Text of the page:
As some of you may have read in our Action Alert in August there’s a Proposition on the ballot in California (Prop 37). The legislation proposes a GMO labeling mandate on food products within the state of California and proponents believe that this sort of legislation could spark similar legislative initiatives around the country. The response has been overwhelming. The companies utilizing genetic modification techniques have lobbied heavily against the passage of Prop 37. The Cornucopia Institute,  a leader in research and investigations on agricultural issues, and provider of information to consumers, family farmers, and the media, has supported a comprehensive campaign to give you a picture of which companies are advocating labeling and which companies are trying to keep labels OFF of GMOs, and using a lot of consumer dollars to do so.

Also at the forefront of the GMO labeling discussion is a campaign called Just Label It that has gained wide spread accreditation in its battle to get GMO foods labeled, including partnership with The National Cooperative Grocers Association (NCGC) of which Common Ground is a part. The campaign advocates for GMO labeling and is responsible for a legal petition to accomplish these ends.

You may also have encountered the Let Me Decide campaign right here in town, or heard about the work that they have been doing in California, Colorado, Florida, Illinois, Iowa, Michigan and New Jersey to put constituent pressure on state lawmakers to initiate GE labeling legislation. Let Me Decide is a campaign of Food and Water Watch. Locally there is significant momentum around this campaign whose objective it to get Senator Mike Frerichs to introduce a bill into the Illinois Senate requiring the labeling of genetically engineered foods.

Notably, also, Michael Antoniou, Claire Robinson, and John Fagan of Earth Open Source, a not-for-profit organization dedicated to assuring the sustainability, security, and safety of the global food system, based in London, UK, published a thorough investigative report this June titled GMO Myths and Truths: an evidence based examination of the claims made for the safety and efficiency of genetically modified crops. In the extensive 123 page piece these scientists and investigative journalists explore many facets of the GMO debate, including clarifying definitions of genetic engineering, delving into the scientific realities of genetically altering food commodities, examining the more or less laissez-faire U.S. government approach to regulation of these genetically modified foods, and exploring the scientific evidence behind claims of health risks presented by GE foods. The article wraps up with sections that talk about the way that the genetic engineering of food crops impacts our climate and discredits the argument that GM crops are an essential part of feeding our growing world population. Though it’s a hefty read, it’s definitely worth the time.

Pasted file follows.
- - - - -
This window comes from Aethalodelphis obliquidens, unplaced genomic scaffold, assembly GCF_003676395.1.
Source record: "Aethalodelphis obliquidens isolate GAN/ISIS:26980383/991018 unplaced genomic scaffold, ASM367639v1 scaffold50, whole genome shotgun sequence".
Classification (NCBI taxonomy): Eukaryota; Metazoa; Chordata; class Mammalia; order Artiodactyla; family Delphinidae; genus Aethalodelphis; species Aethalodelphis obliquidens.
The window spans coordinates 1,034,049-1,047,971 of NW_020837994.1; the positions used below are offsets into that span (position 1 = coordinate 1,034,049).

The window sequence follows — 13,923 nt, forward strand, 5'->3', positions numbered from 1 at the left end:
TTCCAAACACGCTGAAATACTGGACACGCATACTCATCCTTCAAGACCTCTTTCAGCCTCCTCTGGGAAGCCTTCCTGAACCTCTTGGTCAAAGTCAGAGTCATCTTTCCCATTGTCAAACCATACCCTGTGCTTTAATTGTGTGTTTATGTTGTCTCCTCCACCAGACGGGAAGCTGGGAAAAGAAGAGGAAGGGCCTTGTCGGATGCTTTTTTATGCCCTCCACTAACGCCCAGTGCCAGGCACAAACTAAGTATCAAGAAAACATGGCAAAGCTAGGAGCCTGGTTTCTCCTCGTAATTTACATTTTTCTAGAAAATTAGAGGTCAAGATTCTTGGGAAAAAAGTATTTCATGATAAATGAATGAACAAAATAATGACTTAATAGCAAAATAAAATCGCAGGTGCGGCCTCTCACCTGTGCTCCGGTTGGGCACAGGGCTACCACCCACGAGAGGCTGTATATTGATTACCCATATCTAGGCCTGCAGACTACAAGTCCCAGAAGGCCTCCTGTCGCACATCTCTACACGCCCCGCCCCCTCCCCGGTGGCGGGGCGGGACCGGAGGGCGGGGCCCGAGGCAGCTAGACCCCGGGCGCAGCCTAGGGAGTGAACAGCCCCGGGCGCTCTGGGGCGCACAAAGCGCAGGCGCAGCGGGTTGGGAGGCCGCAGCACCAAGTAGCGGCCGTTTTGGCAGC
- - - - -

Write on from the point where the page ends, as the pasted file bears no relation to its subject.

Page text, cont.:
This is all to say that your Co-op is working hard to bring this information about GMOs to you so that you can stay informed and make educated decisions about the foods that you are eating and feeding to your loved ones.

1. http://www.fda.gov/food/biotechnology/default.htm
2. http://www.ncbi.nlm.nih.gov/pmc/articles/PMC389671/

imbedded links:
Non-GMO Project:
http://www.nongmoproject.org/about/who-we-are/
http://www.nongmoproject.org/product-verification/process/

Cornucopia Institute:
http://www.cornucopia.org/
http://www.cornucopia.org/category/cornucopia-news/

Just Label It:
http://justlabelit.org/about-just-label-it/
http://justlabelit.org/wp-content/uploads/2011/09/gelabelingpetition.pdf

NCGA:
https://www.ncga.coop/

Let Me Decide:
http://www.foodandwaterwatch.org/campaigns/make-ge-labels-the-law/

Earth Open Source:
http://earthopensource.org/

Article
GMO Myths and Truths: an evidence based examination of the claims made for the safety and efficiency of genetically modified crops
http://earthopensource.org/files/pdfs/GMO_Myths_and_Truths/GMO_Myths_and_Truths_1.3.pdf


Finish Line for the Farm Bill?

The Agriculture Reform, Food and Jobs Act of 2012 -colloquially known as the Farm Bill- has passed out of the Senate Agriculture Committee, so we’re likely to see it debated on the Senate floor in early to mid June. With June fast approaching, this may be our last chance to contact our legislators and let them know what kind of Farm Bill we want to see.

Unfortunately, the Farm Bill has so far been much of the same – continued subsidies for industrial agriculture, cuts to nutrition and farmer assistance programs, and some conciliation via slight funding increases for local food system and organic farm programs. The Farm Bill, as I’ve written before, is massive – I could spend several days typing up its failures and brighter points and still not cover it all. That’s why this is a blog post and not an Action Alert – there are so, so many issues that need action.

Luckily for us, there is a whole country full of food activists, political watchdog organizations, and consumer groups writing about the Farm Bill – I encourage you to read what they have to say, and take action on the issues that are closest to you. Listed below are some reputable sites with good Farm Bill info. Take a look, and take action!